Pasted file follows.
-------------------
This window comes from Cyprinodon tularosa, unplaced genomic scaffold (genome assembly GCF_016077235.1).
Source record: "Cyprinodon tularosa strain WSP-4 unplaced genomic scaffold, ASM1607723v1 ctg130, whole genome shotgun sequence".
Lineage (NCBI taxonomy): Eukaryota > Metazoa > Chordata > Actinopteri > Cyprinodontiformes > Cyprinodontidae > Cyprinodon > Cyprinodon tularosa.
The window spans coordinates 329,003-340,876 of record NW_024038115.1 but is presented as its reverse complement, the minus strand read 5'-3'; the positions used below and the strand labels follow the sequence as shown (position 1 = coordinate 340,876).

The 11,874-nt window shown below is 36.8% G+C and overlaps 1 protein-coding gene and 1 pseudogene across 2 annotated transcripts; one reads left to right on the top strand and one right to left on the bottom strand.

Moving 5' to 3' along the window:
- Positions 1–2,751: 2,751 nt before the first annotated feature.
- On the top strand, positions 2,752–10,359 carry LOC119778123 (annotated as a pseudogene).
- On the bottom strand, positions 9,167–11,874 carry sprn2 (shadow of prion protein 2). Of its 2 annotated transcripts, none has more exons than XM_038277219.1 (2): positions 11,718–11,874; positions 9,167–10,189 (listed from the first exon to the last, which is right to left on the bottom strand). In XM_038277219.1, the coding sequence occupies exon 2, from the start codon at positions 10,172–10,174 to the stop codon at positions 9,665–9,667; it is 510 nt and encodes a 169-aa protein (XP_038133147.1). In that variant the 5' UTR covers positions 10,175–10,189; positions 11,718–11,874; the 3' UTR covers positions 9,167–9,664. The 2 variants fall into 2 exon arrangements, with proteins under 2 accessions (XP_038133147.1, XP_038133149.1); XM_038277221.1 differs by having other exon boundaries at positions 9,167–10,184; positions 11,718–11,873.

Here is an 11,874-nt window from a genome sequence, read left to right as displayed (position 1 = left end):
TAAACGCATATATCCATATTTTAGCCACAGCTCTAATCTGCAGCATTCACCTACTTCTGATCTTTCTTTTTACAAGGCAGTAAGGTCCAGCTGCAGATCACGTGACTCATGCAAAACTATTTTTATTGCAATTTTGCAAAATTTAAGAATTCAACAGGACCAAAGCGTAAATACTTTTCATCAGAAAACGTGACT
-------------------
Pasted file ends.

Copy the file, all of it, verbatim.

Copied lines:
This window comes from Cyprinodon tularosa, unplaced genomic scaffold (genome assembly GCF_016077235.1).
Source record: "Cyprinodon tularosa strain WSP-4 unplaced genomic scaffold, ASM1607723v1 ctg130, whole genome shotgun sequence".
Lineage (NCBI taxonomy): Eukaryota > Metazoa > Chordata > Actinopteri > Cyprinodontiformes > Cyprinodontidae > Cyprinodon > Cyprinodon tularosa.
The window spans coordinates 329,003-340,876 of record NW_024038115.1 but is presented as its reverse complement, the minus strand read 5'-3'; the positions used below and the strand labels follow the sequence as shown (position 1 = coordinate 340,876).

The 11,874-nt window shown below is 36.8% G+C and overlaps 1 protein-coding gene and 1 pseudogene across 2 annotated transcripts; one reads left to right on the top strand and one right to left on the bottom strand.

Moving 5' to 3' along the window:
- Positions 1–2,751: 2,751 nt before the first annotated feature.
- On the top strand, positions 2,752–10,359 carry LOC119778123 (annotated as a pseudogene).
- On the bottom strand, positions 9,167–11,874 carry sprn2 (shadow of prion protein 2). Of its 2 annotated transcripts, none has more exons than XM_038277219.1 (2): positions 11,718–11,874; positions 9,167–10,189 (listed from the first exon to the last, which is right to left on the bottom strand). In XM_038277219.1, the coding sequence occupies exon 2, from the start codon at positions 10,172–10,174 to the stop codon at positions 9,665–9,667; it is 510 nt and encodes a 169-aa protein (XP_038133147.1). In that variant the 5' UTR covers positions 10,175–10,189; positions 11,718–11,874; the 3' UTR covers positions 9,167–9,664. The 2 variants fall into 2 exon arrangements, with proteins under 2 accessions (XP_038133147.1, XP_038133149.1); XM_038277221.1 differs by having other exon boundaries at positions 9,167–10,184; positions 11,718–11,873.

Here is an 11,874-nt window from a genome sequence, read left to right as displayed (position 1 = left end):
TAAACGCATATATCCATATTTTAGCCACAGCTCTAATCTGCAGCATTCACCTACTTCTGATCTTTCTTTTTACAAGGCAGTAAGGTCCAGCTGCAGATCACGTGACTCATGCAAAACTATTTTTATTGCAATTTTGCAAAATTTAAGAATTCAACAGGACCAAAGCGTAAATACTTTTCATCAGAAAACGTGACT